Trends in Cannabis Testing for Employers
April 22, 2022
By Eric Altstadter
As employers continue to struggle recruiting and retaining employees and states across the U.S. lift their restrictions on cannabis use, many companies are considering lifting pre-existing drug-testing polices when hiring.
According to a 2021 study from staffing company ManpowerGroup, nine percent of the 45,000 employers surveyed reported they were eliminating their drug screening programs as an incentive to attract employees.
Regardless of a state’s legislation pertaining to cannabis legalization for recreational or medical use, the practice of drug screening remains legal for any employer due to the drug’s classification at the federal level as a Schedule I narcotic under the Controlled Substances Act.
Amazon, which has over one million employees in the United States alone, announced in June 2021 that it would be adjusting its drug testing policy. The major retail company stated their reasoning in a press release updating on their goal to become of the world’s best and safest employers.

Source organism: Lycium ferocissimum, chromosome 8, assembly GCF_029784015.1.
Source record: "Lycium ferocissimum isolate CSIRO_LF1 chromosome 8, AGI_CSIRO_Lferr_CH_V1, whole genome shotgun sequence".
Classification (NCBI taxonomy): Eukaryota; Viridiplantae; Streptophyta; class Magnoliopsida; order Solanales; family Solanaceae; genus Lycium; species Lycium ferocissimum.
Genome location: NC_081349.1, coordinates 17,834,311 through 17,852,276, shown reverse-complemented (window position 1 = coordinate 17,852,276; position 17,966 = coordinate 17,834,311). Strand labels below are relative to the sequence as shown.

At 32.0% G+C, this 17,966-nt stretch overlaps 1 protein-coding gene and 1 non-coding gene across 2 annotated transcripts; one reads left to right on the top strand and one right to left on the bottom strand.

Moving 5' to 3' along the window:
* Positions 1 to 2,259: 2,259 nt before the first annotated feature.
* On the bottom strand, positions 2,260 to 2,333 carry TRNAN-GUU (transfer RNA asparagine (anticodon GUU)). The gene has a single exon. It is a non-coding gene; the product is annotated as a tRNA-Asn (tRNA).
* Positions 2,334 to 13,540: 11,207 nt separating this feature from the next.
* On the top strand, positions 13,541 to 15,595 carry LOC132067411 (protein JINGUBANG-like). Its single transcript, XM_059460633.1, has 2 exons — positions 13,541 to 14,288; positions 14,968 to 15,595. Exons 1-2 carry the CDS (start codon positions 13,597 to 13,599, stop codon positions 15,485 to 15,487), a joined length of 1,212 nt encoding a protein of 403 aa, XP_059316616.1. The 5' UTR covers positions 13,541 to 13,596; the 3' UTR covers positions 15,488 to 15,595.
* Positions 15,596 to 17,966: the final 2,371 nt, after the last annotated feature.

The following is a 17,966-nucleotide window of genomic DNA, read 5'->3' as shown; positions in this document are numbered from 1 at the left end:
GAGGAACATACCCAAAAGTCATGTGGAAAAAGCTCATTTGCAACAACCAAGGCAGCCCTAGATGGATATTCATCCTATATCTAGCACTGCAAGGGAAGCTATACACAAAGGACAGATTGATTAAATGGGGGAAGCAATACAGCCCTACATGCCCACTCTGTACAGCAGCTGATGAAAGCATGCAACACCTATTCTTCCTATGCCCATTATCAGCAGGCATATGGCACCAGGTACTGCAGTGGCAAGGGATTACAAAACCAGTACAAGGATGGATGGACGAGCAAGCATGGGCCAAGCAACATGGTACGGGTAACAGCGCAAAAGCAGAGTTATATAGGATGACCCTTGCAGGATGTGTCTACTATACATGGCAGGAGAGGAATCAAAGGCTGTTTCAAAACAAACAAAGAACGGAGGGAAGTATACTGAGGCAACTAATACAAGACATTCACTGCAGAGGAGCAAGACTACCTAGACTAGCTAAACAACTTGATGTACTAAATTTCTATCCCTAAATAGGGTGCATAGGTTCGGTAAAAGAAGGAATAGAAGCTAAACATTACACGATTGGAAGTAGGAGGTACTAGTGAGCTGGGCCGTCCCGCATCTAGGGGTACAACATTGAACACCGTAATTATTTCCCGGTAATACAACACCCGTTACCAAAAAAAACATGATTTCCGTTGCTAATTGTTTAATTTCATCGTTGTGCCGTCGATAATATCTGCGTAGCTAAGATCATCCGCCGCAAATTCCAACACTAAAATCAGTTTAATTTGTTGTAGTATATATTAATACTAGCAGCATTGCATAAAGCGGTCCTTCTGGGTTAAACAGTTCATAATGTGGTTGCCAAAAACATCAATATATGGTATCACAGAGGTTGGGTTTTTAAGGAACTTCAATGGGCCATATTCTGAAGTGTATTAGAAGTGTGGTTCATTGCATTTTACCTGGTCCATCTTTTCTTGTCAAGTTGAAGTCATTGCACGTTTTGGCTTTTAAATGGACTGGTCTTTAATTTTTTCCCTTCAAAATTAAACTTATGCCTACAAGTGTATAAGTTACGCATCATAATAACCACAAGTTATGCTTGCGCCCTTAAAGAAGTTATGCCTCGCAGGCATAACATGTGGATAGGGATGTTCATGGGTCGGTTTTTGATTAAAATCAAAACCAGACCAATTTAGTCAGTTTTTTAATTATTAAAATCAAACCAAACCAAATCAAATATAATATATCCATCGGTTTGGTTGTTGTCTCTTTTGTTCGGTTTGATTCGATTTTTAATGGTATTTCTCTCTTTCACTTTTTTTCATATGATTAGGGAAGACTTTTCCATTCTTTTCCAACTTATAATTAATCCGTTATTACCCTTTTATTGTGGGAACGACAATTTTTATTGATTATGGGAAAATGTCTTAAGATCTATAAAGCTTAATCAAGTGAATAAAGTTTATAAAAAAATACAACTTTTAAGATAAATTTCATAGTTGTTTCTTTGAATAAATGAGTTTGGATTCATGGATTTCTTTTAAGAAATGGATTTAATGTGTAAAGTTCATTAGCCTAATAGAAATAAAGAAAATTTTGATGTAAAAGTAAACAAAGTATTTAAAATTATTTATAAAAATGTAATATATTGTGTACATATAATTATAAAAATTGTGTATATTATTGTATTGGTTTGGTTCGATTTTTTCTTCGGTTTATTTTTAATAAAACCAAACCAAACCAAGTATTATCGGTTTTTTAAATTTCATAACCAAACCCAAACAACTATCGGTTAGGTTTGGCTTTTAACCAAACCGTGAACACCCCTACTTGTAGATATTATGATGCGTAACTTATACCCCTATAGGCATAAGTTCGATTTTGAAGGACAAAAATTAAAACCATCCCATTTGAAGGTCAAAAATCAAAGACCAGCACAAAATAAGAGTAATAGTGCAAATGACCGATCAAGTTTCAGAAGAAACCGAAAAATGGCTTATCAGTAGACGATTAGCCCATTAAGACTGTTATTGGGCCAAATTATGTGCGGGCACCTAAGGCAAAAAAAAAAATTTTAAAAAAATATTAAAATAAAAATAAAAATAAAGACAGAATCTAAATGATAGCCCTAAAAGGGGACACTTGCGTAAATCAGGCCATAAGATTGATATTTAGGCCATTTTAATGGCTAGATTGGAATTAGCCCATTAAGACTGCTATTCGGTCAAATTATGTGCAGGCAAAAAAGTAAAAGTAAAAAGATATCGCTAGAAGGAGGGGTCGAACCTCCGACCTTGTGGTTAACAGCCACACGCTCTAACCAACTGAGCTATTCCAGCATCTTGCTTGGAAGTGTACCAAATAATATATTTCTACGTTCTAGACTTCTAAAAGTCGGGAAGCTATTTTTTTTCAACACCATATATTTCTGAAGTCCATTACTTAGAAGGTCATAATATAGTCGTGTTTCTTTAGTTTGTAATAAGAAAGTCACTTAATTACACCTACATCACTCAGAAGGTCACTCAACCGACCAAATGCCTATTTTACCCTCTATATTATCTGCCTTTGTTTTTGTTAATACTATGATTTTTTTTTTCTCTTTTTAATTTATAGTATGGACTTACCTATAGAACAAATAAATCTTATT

“In the past, like many employers, we’ve disqualified people from working at Amazon if they tested positive for marijuana use. However, given where state laws are moving across the U.S., we’ve changed course. We will no longer include marijuana in our comprehensive drug screening program for any positions not regulated by the Department of Transportation, and will instead treat it the same as alcohol use.”
While companies like Amazon may be lifting restrictions, some are still hesitant about the issue. First Advantage and Current Consulting Group published a survey in October 2021 of employer drug testing methodology changes because of COVID-19. The U.S.-based employee screening and background testing company reported that when employers stopped drug testing in the transportation industry, post-accident positivity rates jumped 74% from 2019 to 2020. This is opposed to companies that did not remove their drug screening practices only seeing an increase of 17%.
As cannabis continues to grow as an industry and legislation develops throughout the U.S., employers will keep a close eye on this trend. Ultimately, the decision to administer drug screening for THC continues to be up to the employer.